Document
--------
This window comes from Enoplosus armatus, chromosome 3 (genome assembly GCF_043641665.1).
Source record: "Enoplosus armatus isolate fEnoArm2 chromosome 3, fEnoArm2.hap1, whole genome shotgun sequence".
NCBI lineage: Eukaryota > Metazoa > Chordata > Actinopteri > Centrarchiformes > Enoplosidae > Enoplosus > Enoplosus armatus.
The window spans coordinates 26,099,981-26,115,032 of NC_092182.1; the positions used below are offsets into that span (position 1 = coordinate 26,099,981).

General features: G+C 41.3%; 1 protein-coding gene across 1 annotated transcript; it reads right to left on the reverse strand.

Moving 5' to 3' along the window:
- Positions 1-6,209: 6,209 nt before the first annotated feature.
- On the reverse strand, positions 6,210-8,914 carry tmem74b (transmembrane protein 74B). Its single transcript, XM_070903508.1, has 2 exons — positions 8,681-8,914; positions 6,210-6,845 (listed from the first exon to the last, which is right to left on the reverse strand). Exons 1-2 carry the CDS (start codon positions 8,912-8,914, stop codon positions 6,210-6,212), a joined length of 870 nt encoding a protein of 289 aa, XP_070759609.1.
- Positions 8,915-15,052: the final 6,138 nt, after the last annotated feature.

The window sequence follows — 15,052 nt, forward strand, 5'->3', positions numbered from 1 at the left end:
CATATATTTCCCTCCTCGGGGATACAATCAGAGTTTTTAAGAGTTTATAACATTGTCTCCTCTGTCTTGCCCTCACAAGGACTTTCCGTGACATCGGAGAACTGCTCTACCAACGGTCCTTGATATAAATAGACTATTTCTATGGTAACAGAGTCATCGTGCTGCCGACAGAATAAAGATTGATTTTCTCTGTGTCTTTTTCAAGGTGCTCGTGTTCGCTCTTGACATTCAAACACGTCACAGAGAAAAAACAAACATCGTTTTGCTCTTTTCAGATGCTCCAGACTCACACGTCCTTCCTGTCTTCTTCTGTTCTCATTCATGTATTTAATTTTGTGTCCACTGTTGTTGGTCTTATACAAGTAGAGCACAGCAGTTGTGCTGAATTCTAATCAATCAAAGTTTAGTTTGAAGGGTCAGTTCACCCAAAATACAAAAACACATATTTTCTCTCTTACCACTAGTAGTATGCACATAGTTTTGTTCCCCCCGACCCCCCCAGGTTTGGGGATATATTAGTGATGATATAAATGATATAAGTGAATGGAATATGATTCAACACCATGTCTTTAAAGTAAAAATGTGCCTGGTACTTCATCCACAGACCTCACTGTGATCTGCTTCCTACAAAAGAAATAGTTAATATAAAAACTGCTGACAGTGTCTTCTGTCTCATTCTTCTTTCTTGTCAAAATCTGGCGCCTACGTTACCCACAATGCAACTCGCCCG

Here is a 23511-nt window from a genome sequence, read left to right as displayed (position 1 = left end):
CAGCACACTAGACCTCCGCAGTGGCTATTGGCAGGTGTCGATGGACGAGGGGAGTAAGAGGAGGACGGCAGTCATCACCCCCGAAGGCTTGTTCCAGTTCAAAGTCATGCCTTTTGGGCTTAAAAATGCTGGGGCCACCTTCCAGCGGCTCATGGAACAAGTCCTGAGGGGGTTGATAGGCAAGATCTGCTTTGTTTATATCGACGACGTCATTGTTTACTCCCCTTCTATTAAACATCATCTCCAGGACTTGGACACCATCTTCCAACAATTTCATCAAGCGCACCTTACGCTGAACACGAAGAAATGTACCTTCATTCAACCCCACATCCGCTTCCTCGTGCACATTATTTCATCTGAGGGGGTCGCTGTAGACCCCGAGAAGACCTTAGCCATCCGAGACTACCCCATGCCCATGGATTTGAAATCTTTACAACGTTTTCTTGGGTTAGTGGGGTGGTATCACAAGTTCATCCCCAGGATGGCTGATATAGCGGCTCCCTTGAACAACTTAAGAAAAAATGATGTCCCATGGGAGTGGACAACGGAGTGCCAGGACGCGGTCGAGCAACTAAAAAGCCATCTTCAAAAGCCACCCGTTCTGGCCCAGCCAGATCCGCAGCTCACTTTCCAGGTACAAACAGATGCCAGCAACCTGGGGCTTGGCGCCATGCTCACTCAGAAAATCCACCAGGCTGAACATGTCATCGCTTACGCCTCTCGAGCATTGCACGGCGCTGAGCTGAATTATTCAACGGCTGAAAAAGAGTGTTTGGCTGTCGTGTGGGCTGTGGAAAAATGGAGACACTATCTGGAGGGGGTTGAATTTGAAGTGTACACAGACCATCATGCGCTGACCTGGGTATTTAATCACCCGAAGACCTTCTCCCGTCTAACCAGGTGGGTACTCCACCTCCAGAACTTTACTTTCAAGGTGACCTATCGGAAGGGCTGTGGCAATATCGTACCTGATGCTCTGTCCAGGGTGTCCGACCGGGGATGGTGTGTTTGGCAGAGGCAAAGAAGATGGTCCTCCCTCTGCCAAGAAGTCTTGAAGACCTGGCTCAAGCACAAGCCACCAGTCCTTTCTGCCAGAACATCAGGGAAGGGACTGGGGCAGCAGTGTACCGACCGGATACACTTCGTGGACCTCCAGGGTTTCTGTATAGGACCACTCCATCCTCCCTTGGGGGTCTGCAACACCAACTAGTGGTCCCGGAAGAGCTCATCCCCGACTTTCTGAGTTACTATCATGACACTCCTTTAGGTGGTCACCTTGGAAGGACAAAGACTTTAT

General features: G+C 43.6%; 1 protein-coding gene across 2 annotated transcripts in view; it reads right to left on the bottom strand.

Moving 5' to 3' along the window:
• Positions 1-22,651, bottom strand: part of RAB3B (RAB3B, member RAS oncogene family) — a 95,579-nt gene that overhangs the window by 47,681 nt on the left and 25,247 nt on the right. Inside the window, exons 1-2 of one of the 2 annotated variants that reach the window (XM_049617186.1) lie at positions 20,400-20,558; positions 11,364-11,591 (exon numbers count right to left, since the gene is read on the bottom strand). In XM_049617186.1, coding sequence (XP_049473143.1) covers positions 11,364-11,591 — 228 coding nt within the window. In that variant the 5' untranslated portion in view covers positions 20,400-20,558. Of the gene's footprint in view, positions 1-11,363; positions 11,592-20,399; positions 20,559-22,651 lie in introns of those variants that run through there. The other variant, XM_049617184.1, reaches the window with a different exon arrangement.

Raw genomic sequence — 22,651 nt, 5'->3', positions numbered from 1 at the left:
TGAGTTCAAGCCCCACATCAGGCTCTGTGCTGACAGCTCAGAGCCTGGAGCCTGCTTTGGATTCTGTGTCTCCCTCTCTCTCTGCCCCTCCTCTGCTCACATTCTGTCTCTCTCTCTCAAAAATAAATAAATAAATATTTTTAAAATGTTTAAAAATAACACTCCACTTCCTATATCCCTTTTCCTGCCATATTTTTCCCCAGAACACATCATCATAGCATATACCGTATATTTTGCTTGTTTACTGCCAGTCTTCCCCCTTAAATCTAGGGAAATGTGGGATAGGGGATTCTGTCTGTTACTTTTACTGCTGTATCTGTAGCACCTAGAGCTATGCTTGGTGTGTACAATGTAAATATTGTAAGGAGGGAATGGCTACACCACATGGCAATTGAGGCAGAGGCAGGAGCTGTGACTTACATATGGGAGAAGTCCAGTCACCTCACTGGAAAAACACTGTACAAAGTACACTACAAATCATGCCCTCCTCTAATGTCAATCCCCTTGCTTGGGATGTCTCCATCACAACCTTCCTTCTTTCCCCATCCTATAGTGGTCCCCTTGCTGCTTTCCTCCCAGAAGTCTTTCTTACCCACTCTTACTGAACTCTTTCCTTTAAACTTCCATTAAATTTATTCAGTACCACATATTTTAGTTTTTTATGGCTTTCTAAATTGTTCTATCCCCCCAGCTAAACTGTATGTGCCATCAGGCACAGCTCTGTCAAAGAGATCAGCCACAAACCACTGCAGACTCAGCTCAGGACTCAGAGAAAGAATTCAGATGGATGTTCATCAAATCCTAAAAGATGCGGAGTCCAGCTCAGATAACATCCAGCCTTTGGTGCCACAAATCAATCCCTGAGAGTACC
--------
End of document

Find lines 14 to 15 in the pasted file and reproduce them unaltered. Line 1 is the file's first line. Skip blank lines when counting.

General features: G+C 43.6%; 1 protein-coding gene across 2 annotated transcripts in view; it reads right to left on the bottom strand.

Moving 5' to 3' along the window: